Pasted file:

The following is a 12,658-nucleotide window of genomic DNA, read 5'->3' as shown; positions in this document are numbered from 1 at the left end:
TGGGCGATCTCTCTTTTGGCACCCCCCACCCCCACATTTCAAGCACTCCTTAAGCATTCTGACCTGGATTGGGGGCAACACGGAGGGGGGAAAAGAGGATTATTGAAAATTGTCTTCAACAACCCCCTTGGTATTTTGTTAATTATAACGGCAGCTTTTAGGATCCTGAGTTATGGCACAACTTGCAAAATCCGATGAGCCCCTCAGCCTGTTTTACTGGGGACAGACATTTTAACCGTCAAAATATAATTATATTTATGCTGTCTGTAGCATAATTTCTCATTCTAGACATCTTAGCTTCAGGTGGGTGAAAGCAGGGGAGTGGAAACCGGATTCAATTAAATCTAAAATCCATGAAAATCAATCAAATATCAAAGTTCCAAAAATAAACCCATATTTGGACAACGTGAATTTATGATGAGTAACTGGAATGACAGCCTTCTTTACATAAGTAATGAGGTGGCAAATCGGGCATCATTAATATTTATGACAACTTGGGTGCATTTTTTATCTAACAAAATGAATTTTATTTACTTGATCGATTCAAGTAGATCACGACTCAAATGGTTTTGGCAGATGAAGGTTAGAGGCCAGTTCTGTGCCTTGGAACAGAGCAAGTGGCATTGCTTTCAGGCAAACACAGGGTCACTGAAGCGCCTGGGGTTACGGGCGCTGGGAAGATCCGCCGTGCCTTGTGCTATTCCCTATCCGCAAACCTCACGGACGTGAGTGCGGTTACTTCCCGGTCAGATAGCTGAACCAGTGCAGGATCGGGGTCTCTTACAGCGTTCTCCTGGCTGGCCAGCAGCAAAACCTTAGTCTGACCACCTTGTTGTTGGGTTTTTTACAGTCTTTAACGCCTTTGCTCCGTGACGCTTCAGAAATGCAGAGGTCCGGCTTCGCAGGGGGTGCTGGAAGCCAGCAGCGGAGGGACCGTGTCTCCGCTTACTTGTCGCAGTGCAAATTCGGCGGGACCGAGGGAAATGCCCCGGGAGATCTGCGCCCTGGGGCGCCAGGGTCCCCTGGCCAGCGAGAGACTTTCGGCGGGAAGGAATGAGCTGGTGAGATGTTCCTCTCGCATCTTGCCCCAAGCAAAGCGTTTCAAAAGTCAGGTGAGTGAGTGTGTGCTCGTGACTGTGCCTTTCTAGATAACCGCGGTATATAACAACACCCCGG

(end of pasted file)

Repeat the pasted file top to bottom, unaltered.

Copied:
The following is a 12,658-nucleotide window of genomic DNA, read 5'->3' as shown; positions in this document are numbered from 1 at the left end:
TGGGCGATCTCTCTTTTGGCACCCCCCACCCCCACATTTCAAGCACTCCTTAAGCATTCTGACCTGGATTGGGGGCAACACGGAGGGGGGAAAAGAGGATTATTGAAAATTGTCTTCAACAACCCCCTTGGTATTTTGTTAATTATAACGGCAGCTTTTAGGATCCTGAGTTATGGCACAACTTGCAAAATCCGATGAGCCCCTCAGCCTGTTTTACTGGGGACAGACATTTTAACCGTCAAAATATAATTATATTTATGCTGTCTGTAGCATAATTTCTCATTCTAGACATCTTAGCTTCAGGTGGGTGAAAGCAGGGGAGTGGAAACCGGATTCAATTAAATCTAAAATCCATGAAAATCAATCAAATATCAAAGTTCCAAAAATAAACCCATATTTGGACAACGTGAATTTATGATGAGTAACTGGAATGACAGCCTTCTTTACATAAGTAATGAGGTGGCAAATCGGGCATCATTAATATTTATGACAACTTGGGTGCATTTTTTATCTAACAAAATGAATTTTATTTACTTGATCGATTCAAGTAGATCACGACTCAAATGGTTTTGGCAGATGAAGGTTAGAGGCCAGTTCTGTGCCTTGGAACAGAGCAAGTGGCATTGCTTTCAGGCAAACACAGGGTCACTGAAGCGCCTGGGGTTACGGGCGCTGGGAAGATCCGCCGTGCCTTGTGCTATTCCCTATCCGCAAACCTCACGGACGTGAGTGCGGTTACTTCCCGGTCAGATAGCTGAACCAGTGCAGGATCGGGGTCTCTTACAGCGTTCTCCTGGCTGGCCAGCAGCAAAACCTTAGTCTGACCACCTTGTTGTTGGGTTTTTTACAGTCTTTAACGCCTTTGCTCCGTGACGCTTCAGAAATGCAGAGGTCCGGCTTCGCAGGGGGTGCTGGAAGCCAGCAGCGGAGGGACCGTGTCTCCGCTTACTTGTCGCAGTGCAAATTCGGCGGGACCGAGGGAAATGCCCCGGGAGATCTGCGCCCTGGGGCGCCAGGGTCCCCTGGCCAGCGAGAGACTTTCGGCGGGAAGGAATGAGCTGGTGAGATGTTCCTCTCGCATCTTGCCCCAAGCAAAGCGTTTCAAAAGTCAGGTGAGTGAGTGTGTGCTCGTGACTGTGCCTTTCTAGATAACCGCGGTATATAACAACACCCCGG